‘Miracle’ woman key to John Paul's sainthood

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AP

Floribeth Mora, a Costa Rican woman whose inoperable brain aneurysm purportedly disappeared after she prayed to John Paul II, attends a press conference at the Vatican. (AP Photo/Alessandra Tarantino)

Vatican City - Floribeth Mora Diaz does not care if people think she is crazy. She is convinced - and so is the Vatican - that she owes her life to a miracle cure because she prayed to the late Pope John Paul.

“I have experienced the mercy of God in my own life and I am grateful,” she told a news conference at the Vatican on Thursday explaining what Church investigators believe was a miracle attributed to John Paul's intercession with God.

Pope Francis will elevate John Paul to sainthood in the Roman Catholic Church on Sunday at a ceremony expected to draw more than one million people to the Vatican.

“People can say I am crazy and that's fine. I say I am a holy crazy person because I am healthy now,” she said.

Mora, 50, and from Costa Rica, suffered a brain aneurysm in April, 2011. After a series of tests in a hospital, including a brain scan, and after a three-hour operation, doctors gave her the bad news.

“They sent me home and told me I had a month to live and that there was little hope,” she said, speaking with tears in her eyes.

She began praying to the late John Paul, to whom she was very devoted and who died six years earlier in 2005.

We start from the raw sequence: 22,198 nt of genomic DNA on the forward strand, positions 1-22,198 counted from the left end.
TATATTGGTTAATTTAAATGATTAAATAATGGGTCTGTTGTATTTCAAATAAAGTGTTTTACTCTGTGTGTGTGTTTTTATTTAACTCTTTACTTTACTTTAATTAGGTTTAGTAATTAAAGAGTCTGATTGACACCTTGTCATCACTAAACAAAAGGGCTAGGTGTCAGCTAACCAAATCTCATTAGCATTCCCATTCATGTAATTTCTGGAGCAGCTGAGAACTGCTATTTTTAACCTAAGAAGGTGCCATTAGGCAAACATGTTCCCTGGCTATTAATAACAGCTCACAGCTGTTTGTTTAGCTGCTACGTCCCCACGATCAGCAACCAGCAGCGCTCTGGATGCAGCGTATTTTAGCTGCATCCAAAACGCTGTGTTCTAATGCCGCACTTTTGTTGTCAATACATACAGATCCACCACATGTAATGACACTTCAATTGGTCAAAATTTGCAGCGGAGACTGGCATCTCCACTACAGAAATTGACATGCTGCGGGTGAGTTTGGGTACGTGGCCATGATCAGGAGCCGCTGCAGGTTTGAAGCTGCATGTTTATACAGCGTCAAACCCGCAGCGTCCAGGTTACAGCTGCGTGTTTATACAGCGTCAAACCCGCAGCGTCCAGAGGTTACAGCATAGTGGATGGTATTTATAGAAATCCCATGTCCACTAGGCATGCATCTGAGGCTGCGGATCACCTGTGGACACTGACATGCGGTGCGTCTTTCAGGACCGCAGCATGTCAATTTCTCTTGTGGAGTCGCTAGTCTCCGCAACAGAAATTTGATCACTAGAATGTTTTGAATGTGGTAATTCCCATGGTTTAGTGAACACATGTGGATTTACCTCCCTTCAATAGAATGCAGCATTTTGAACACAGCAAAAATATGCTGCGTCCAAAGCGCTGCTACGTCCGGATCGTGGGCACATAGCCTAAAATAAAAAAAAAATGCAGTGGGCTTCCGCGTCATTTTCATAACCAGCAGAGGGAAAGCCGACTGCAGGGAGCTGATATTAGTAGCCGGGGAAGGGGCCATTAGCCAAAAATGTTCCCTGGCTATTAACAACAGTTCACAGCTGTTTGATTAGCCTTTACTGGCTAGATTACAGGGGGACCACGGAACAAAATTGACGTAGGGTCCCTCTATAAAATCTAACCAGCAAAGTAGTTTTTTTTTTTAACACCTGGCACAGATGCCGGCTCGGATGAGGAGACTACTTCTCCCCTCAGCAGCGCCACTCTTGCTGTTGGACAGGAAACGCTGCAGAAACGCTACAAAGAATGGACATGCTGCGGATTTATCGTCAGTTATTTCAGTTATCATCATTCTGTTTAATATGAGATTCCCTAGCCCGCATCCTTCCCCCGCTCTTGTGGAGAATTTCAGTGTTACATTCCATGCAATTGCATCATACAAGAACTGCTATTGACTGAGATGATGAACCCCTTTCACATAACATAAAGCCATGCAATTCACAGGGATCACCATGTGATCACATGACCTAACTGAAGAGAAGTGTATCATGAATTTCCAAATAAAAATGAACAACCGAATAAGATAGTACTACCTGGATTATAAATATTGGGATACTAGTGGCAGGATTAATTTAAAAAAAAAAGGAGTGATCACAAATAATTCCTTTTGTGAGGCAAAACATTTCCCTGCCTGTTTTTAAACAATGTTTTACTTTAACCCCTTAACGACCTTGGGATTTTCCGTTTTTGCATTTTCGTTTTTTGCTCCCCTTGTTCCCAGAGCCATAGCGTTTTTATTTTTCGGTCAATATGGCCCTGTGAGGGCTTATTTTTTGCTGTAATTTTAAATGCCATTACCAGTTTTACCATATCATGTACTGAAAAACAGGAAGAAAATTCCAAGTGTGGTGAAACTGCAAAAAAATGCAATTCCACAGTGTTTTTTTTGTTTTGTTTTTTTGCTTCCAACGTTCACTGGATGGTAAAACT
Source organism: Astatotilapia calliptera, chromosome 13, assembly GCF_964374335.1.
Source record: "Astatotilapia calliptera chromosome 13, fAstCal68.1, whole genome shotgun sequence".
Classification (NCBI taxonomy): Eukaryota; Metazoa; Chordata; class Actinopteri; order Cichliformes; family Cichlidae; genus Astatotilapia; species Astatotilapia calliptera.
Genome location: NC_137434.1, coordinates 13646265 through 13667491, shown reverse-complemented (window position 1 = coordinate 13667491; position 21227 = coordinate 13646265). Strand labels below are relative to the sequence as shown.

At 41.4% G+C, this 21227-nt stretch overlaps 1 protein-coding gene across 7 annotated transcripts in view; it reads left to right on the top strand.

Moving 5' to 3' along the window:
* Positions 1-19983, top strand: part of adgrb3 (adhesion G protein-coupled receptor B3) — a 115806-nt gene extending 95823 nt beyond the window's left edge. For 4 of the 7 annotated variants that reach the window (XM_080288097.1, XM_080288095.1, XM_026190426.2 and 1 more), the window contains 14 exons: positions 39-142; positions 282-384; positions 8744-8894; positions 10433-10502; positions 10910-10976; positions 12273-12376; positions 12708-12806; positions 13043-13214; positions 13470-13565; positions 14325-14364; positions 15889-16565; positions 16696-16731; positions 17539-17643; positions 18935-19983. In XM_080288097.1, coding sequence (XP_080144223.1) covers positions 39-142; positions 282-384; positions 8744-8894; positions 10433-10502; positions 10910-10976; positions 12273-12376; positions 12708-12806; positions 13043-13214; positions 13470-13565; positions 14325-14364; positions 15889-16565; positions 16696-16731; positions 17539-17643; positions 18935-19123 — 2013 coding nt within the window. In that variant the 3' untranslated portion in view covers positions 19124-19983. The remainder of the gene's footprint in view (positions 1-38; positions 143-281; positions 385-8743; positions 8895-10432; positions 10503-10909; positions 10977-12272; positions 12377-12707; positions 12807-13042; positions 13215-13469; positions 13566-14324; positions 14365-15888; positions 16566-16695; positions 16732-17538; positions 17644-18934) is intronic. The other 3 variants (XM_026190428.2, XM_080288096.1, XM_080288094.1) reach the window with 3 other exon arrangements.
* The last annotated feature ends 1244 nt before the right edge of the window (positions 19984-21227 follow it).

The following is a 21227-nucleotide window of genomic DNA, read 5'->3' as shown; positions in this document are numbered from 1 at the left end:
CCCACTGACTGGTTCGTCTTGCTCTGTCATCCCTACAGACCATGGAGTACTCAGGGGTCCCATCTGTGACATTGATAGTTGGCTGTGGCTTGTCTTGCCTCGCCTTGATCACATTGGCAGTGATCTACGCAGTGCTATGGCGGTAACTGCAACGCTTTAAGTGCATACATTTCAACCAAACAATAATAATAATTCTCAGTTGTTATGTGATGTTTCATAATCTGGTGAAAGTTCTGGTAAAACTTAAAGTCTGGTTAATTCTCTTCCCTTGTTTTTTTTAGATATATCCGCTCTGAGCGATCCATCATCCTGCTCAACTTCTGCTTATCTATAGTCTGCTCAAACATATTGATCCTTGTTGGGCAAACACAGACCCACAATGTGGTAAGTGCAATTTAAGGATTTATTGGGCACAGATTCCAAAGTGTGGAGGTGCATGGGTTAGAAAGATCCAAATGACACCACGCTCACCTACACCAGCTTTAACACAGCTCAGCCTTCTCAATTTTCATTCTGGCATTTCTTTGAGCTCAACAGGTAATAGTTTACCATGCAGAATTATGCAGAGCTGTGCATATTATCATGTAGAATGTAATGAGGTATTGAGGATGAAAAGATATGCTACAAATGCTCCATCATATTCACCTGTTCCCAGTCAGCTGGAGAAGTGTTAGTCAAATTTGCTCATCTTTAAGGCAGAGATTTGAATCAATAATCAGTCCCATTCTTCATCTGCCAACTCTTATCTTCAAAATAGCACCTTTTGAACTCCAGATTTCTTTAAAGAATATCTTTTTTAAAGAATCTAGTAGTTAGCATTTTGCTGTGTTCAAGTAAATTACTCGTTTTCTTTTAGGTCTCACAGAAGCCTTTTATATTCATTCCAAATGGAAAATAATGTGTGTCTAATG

“I prayed to John Paul and I asked him to tell God that I did not want to die because I love my children and did not want to abandon them,” she said.

On May 1, 2011, still sick, she woke up 2 a.m. and turned on the television to watch the ceremony in St. Peter's Square where John Paul was being beatified, the last step before sainthood.

“I fell asleep and when I woke up I heard the voice of John Paul telling me “Get Up! Don't be afraid!”

She says she got out of bed, shocking her husband, and told him “I feel good”.

After successive tests, including new brain scans, she said doctors were “stupefied and they had no way to explain it.”

A Vatican medical commission later declared that the cure was medically inexplicable.

Mora, who said she is not concerned about sceptics, will be one of the main participants at Sunday's canonisation ceremony, where John Paul, who visited Costa Rica in 1983, will be declared a saint along with Pope John XXIII, who reigned from 1958 to 1963.

Before his beatification in 2011, the Church credited John Paul with interceding with God to perform an earlier miracle, the healing of a French nun who was suffering from Parkinson's, a disease which also afflicted the pope in the last years of his life.

Reuters


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